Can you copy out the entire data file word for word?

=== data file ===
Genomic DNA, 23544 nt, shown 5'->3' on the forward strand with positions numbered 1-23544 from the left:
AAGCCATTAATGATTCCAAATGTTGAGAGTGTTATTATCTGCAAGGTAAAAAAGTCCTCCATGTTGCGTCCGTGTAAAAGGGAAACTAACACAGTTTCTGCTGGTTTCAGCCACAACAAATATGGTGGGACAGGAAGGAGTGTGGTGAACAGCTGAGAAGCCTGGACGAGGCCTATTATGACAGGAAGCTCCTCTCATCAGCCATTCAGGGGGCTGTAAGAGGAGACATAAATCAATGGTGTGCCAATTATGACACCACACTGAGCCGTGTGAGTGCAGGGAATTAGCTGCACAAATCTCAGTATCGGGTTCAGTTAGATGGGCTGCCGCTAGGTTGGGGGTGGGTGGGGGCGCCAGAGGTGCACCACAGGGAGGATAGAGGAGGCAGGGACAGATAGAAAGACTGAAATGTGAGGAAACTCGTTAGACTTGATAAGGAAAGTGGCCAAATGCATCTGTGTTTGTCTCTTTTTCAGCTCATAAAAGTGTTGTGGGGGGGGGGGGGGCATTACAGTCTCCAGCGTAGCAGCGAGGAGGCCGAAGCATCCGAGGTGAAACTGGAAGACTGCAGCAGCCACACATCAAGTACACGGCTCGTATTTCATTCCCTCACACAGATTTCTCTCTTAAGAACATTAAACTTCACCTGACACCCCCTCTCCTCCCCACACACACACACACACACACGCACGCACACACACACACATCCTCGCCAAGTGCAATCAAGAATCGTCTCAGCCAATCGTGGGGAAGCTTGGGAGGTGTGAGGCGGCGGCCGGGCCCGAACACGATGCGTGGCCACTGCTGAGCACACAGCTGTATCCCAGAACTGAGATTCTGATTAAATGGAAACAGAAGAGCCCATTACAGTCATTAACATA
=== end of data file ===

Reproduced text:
Genomic DNA, 23544 nt, shown 5'->3' on the forward strand with positions numbered 1-23544 from the left:
AAGCCATTAATGATTCCAAATGTTGAGAGTGTTATTATCTGCAAGGTAAAAAAGTCCTCCATGTTGCGTCCGTGTAAAAGGGAAACTAACACAGTTTCTGCTGGTTTCAGCCACAACAAATATGGTGGGACAGGAAGGAGTGTGGTGAACAGCTGAGAAGCCTGGACGAGGCCTATTATGACAGGAAGCTCCTCTCATCAGCCATTCAGGGGGCTGTAAGAGGAGACATAAATCAATGGTGTGCCAATTATGACACCACACTGAGCCGTGTGAGTGCAGGGAATTAGCTGCACAAATCTCAGTATCGGGTTCAGTTAGATGGGCTGCCGCTAGGTTGGGGGTGGGTGGGGGCGCCAGAGGTGCACCACAGGGAGGATAGAGGAGGCAGGGACAGATAGAAAGACTGAAATGTGAGGAAACTCGTTAGACTTGATAAGGAAAGTGGCCAAATGCATCTGTGTTTGTCTCTTTTTCAGCTCATAAAAGTGTTGTGGGGGGGGGGGGGGCATTACAGTCTCCAGCGTAGCAGCGAGGAGGCCGAAGCATCCGAGGTGAAACTGGAAGACTGCAGCAGCCACACATCAAGTACACGGCTCGTATTTCATTCCCTCACACAGATTTCTCTCTTAAGAACATTAAACTTCACCTGACACCCCCTCTCCTCCCCACACACACACACACACACACGCACGCACACACACACACATCCTCGCCAAGTGCAATCAAGAATCGTCTCAGCCAATCGTGGGGAAGCTTGGGAGGTGTGAGGCGGCGGCCGGGCCCGAACACGATGCGTGGCCACTGCTGAGCACACAGCTGTATCCCAGAACTGAGATTCTGATTAAATGGAAACAGAAGAGCCCATTACAGTCATTAACATA